Learning Curves

The first real blog post. Now that www.feltonmusic.co.uk is bouncing off the satellites, hopefully this update will shoot out automatically to all subscribers (if not, check you're spam/junk folder as it may end up there)....

Another website related excitement. This afternoon, Emma George patiently took me through the basics of tending and propagating one's site. More tutorials are offered and will definitely be needed. It's going to take some courage, patience and lots of practice. I always felt that anyone who wanted to be involved in teaching other people should face up themselves to learning something they know little or nothing about. 

So getting to grips with being a website custodian is firmly on my agenda for the next few months, and there's another learning project for me too – being able to learn tunes by ear. I find that really difficult, and have to resort to a convoluted process, envisaging the notation in my mind's eye then reading what I can “see”. Daft. I'd love to hear how people who can learn by ear do it – but it's often difficult to explain how you do something when it's second nature.

I think I know how instrumentalists make it happen. When you play a lot, you develop a relationship between how the music feels under your fingers and what you hear. I use that technique to help sort out tricky bits when I'm sight-singing, imagining playing the notes so I can hear how they should sound. But I can't seem to go straight from listening to playing. And what about people who can pick up songs by ear – you may be one of them? How do you hold the song in your memory – is it the sound of it, or the physical sensations of singing?

Clearly I'd have a lot of learning to do in a purely aural music culture. 

I've always worried about any implication that people or musical genres are divided into ears and eyes when it comes to accessing new tunes. It's really uncomfortable to be told that one “must” read or “must” learn by ear because of the type of music. Or that aggravating “I know you'll find it easier to do it this way”. Last summer I experienced more than an hour of frustration as a group of us struggled to get to grips with a short tune. The workshop leader played confidently by ear, and was clearly amazed that adults who played instruments couldn't pick it up that way. Finally she gave in to our pleading and let us have the printed copies. Okay if the purpose of the session had been to help us learn how to play by ear, but it was supposed to be about putting the music together and we barely had time to get onto that.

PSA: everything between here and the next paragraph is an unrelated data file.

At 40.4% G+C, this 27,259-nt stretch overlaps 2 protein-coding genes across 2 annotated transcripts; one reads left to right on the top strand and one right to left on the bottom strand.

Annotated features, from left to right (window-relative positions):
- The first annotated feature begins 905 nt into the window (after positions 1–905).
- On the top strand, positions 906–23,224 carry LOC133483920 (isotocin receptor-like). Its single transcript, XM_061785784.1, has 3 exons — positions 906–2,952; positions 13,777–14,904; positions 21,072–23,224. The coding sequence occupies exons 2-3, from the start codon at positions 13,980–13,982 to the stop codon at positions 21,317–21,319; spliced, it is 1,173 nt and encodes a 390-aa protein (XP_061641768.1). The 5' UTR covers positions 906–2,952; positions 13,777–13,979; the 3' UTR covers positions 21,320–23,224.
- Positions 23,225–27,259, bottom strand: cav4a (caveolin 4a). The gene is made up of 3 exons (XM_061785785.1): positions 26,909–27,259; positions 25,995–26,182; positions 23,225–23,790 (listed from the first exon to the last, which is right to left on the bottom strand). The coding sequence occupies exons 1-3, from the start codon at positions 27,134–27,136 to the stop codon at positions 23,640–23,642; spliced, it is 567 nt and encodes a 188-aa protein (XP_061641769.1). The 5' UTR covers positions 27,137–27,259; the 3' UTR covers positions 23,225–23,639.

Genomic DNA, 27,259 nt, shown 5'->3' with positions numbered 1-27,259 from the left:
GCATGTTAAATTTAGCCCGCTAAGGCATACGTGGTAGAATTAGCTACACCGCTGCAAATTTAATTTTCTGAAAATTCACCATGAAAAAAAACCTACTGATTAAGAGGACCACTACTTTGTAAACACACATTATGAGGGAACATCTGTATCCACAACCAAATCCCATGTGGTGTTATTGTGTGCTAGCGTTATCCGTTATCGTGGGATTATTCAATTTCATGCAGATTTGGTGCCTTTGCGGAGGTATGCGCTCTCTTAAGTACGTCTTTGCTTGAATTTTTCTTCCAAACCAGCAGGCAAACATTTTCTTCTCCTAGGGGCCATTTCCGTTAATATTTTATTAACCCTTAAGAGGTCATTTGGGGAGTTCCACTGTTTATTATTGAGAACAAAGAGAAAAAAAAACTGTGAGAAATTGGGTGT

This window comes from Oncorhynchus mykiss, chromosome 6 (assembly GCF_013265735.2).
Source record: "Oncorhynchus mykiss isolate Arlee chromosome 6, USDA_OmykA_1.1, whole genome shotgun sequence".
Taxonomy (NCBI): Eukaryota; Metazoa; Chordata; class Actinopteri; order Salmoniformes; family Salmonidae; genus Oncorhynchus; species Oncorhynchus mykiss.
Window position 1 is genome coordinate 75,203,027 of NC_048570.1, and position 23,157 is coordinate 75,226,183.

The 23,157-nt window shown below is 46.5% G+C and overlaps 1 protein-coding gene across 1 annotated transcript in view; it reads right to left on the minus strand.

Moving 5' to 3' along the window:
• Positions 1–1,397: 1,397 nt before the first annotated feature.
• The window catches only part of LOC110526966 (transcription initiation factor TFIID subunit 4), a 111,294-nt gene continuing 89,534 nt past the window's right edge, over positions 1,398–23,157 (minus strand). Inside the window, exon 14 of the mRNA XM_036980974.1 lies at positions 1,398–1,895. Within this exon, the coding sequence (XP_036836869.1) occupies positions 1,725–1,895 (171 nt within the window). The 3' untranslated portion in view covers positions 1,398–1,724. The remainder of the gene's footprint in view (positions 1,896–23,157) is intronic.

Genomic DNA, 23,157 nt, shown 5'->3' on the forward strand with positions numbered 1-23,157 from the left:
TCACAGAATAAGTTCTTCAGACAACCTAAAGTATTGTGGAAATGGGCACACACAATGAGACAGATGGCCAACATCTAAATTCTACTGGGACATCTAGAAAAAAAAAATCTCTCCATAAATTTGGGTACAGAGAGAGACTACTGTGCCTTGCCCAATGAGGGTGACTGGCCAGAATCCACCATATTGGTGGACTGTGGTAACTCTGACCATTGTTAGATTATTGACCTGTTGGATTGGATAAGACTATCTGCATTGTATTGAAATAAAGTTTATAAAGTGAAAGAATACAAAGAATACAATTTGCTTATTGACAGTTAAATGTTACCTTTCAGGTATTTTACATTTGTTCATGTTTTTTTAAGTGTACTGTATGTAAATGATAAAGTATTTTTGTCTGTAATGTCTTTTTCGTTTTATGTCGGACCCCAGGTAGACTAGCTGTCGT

A salutary lesson for a music reader to bear in mind.

All this stuff about ears and eyes came to mind when I was thinking about the content of this blog. One of the priority jobs on the website was adding another event to the calendar. Alistair Anderson together with one of his playing colleagues, Dan Walsh, is giving a concert at Gallery 45 in just three weeks time (click here for more details). It will be wonderful. Even in the far reaches of Devon, where I worked in long ago days, we had heard of Alistair, an internationally known folk musician. He was one of the few facts I knew about Northumberland, together with Hadrian's Wall, coal mining, and romantic notions of castles, moorlands, beaches and islands gained from Lorna Hill's books for children. Alistair came to Devon to run folk music workshops for schools and I was bowled over by his musicianship and the energy of Northumbrian tunes. A couple of weeks later Northumberland advertised for a music adviser – how could I not apply?

Alistair's one of those enviable people who can access, recall and perform music any way. If you got to “Beyond the End of the Road” in the Village Hall earlier this year, you'll have enjoyed his high energy ceilidh calling, and if you get to Gallery 45 on Thursday, September 28th, you can have another great evening.

Even Alistair must once have been at the stage of having to learn a simple tune slowly, and that's what I'm hoping we can give people the chance to do more often. We followed up the Tin Whistle Workshop with an Irish Evening in July, a grand mixture of instruments and singers and lots of tunes and songs to join in with. I'm wondering whether there might be people who'd like to get together for a regular monthly follow up. We could do it on a Felton Music Saturday afternoon. An hour and a half of working with a few tunes and songs, building up confidence and a repertoire. No plans for playing for anyone else – just for the fun of it. Let me know if you might be interested.

And it'll be fine to play by ear or by eye of course!

Alison Rushby